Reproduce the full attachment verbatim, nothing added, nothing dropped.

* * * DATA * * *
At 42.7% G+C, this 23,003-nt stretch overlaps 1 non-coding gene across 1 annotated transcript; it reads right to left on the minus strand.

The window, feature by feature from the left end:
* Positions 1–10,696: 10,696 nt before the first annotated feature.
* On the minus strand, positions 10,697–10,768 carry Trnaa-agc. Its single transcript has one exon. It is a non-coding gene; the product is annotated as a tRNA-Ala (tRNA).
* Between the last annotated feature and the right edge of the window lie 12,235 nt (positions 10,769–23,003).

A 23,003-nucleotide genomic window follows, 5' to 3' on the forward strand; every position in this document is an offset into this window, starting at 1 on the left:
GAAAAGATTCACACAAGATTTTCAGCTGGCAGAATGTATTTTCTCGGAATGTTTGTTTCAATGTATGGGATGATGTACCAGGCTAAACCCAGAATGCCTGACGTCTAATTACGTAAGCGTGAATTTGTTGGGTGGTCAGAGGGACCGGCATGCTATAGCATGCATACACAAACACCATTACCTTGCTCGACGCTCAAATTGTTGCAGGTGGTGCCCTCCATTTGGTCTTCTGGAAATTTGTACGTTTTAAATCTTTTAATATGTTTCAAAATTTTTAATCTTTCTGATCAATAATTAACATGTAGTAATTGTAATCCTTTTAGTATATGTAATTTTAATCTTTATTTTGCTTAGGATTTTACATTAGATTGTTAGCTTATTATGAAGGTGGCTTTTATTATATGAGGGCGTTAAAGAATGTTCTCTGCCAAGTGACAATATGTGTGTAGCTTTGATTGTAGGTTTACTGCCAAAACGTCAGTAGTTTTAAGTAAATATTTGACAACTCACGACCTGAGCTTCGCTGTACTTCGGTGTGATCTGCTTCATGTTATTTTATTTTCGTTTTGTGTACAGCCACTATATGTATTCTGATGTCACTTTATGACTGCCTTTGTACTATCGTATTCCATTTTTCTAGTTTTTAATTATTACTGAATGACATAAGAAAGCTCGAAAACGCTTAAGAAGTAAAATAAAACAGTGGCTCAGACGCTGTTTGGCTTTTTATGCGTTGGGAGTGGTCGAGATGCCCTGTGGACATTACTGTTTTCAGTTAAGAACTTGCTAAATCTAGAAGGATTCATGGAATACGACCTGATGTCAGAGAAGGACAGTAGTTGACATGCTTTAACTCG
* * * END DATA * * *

At 42.7% G+C, this 23,003-nt stretch overlaps 1 non-coding gene across 1 annotated transcript; it reads right to left on the minus strand.

The window, feature by feature from the left end:
* Positions 1–10,696: 10,696 nt before the first annotated feature.
* On the minus strand, positions 10,697–10,768 carry Trnaa-agc. Its single transcript has one exon. It is a non-coding gene; the product is annotated as a tRNA-Ala (tRNA).
* Between the last annotated feature and the right edge of the window lie 12,235 nt (positions 10,769–23,003).

A 23,003-nucleotide genomic window follows, 5' to 3' on the forward strand; every position in this document is an offset into this window, starting at 1 on the left:
GAAAAGATTCACACAAGATTTTCAGCTGGCAGAATGTATTTTCTCGGAATGTTTGTTTCAATGTATGGGATGATGTACCAGGCTAAACCCAGAATGCCTGACGTCTAATTACGTAAGCGTGAATTTGTTGGGTGGTCAGAGGGACCGGCATGCTATAGCATGCATACACAAACACCATTACCTTGCTCGACGCTCAAATTGTTGCAGGTGGTGCCCTCCATTTGGTCTTCTGGAAATTTGTACGTTTTAAATCTTTTAATATGTTTCAAAATTTTTAATCTTTCTGATCAATAATTAACATGTAGTAATTGTAATCCTTTTAGTATATGTAATTTTAATCTTTATTTTGCTTAGGATTTTACATTAGATTGTTAGCTTATTATGAAGGTGGCTTTTATTATATGAGGGCGTTAAAGAATGTTCTCTGCCAAGTGACAATATGTGTGTAGCTTTGATTGTAGGTTTACTGCCAAAACGTCAGTAGTTTTAAGTAAATATTTGACAACTCACGACCTGAGCTTCGCTGTACTTCGGTGTGATCTGCTTCATGTTATTTTATTTTCGTTTTGTGTACAGCCACTATATGTATTCTGATGTCACTTTATGACTGCCTTTGTACTATCGTATTCCATTTTTCTAGTTTTTAATTATTACTGAATGACATAAGAAAGCTCGAAAACGCTTAAGAAGTAAAATAAAACAGTGGCTCAGACGCTGTTTGGCTTTTTATGCGTTGGGAGTGGTCGAGATGCCCTGTGGACATTACTGTTTTCAGTTAAGAACTTGCTAAATCTAGAAGGATTCATGGAATACGACCTGATGTCAGAGAAGGACAGTAGTTGACATGCTTTAACTCG